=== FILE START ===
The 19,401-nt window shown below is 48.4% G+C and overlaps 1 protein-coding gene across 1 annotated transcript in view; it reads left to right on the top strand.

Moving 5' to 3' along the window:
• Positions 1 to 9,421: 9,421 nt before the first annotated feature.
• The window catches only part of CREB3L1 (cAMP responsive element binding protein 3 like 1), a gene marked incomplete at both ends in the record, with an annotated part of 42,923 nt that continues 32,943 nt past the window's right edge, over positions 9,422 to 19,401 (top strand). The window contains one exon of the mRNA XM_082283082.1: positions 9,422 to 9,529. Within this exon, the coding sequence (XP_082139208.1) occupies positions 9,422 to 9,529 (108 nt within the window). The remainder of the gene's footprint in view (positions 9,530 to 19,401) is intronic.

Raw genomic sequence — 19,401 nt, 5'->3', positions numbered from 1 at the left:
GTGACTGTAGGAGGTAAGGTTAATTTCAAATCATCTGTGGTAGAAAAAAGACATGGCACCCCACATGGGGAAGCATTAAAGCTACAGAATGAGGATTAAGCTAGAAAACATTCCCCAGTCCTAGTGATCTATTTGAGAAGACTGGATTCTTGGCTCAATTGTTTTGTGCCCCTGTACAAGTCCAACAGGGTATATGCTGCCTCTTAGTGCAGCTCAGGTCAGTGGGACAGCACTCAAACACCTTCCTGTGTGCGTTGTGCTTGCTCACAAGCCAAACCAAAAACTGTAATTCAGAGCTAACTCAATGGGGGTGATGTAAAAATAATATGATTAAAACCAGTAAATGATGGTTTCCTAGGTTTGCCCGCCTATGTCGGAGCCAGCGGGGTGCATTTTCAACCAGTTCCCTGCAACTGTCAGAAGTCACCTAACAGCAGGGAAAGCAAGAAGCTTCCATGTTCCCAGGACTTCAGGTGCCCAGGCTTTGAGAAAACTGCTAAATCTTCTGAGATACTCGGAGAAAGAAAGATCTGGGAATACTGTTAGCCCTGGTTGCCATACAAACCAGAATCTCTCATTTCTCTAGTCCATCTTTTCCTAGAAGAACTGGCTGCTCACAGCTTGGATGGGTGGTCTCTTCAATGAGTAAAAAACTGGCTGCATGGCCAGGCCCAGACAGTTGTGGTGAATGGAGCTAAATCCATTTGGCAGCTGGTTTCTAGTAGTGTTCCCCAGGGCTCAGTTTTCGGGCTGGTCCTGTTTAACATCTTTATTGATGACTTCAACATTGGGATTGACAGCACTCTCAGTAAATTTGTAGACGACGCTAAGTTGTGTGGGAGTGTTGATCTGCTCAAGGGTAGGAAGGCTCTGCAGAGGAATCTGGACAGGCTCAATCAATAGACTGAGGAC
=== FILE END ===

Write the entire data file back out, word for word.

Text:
The 19,401-nt window shown below is 48.4% G+C and overlaps 1 protein-coding gene across 1 annotated transcript in view; it reads left to right on the top strand.

Moving 5' to 3' along the window:
• Positions 1 to 9,421: 9,421 nt before the first annotated feature.
• The window catches only part of CREB3L1 (cAMP responsive element binding protein 3 like 1), a gene marked incomplete at both ends in the record, with an annotated part of 42,923 nt that continues 32,943 nt past the window's right edge, over positions 9,422 to 19,401 (top strand). The window contains one exon of the mRNA XM_082283082.1: positions 9,422 to 9,529. Within this exon, the coding sequence (XP_082139208.1) occupies positions 9,422 to 9,529 (108 nt within the window). The remainder of the gene's footprint in view (positions 9,530 to 19,401) is intronic.

Raw genomic sequence — 19,401 nt, 5'->3', positions numbered from 1 at the left:
GTGACTGTAGGAGGTAAGGTTAATTTCAAATCATCTGTGGTAGAAAAAAGACATGGCACCCCACATGGGGAAGCATTAAAGCTACAGAATGAGGATTAAGCTAGAAAACATTCCCCAGTCCTAGTGATCTATTTGAGAAGACTGGATTCTTGGCTCAATTGTTTTGTGCCCCTGTACAAGTCCAACAGGGTATATGCTGCCTCTTAGTGCAGCTCAGGTCAGTGGGACAGCACTCAAACACCTTCCTGTGTGCGTTGTGCTTGCTCACAAGCCAAACCAAAAACTGTAATTCAGAGCTAACTCAATGGGGGTGATGTAAAAATAATATGATTAAAACCAGTAAATGATGGTTTCCTAGGTTTGCCCGCCTATGTCGGAGCCAGCGGGGTGCATTTTCAACCAGTTCCCTGCAACTGTCAGAAGTCACCTAACAGCAGGGAAAGCAAGAAGCTTCCATGTTCCCAGGACTTCAGGTGCCCAGGCTTTGAGAAAACTGCTAAATCTTCTGAGATACTCGGAGAAAGAAAGATCTGGGAATACTGTTAGCCCTGGTTGCCATACAAACCAGAATCTCTCATTTCTCTAGTCCATCTTTTCCTAGAAGAACTGGCTGCTCACAGCTTGGATGGGTGGTCTCTTCAATGAGTAAAAAACTGGCTGCATGGCCAGGCCCAGACAGTTGTGGTGAATGGAGCTAAATCCATTTGGCAGCTGGTTTCTAGTAGTGTTCCCCAGGGCTCAGTTTTCGGGCTGGTCCTGTTTAACATCTTTATTGATGACTTCAACATTGGGATTGACAGCACTCTCAGTAAATTTGTAGACGACGCTAAGTTGTGTGGGAGTGTTGATCTGCTCAAGGGTAGGAAGGCTCTGCAGAGGAATCTGGACAGGCTCAATCAATAGACTGAGGAC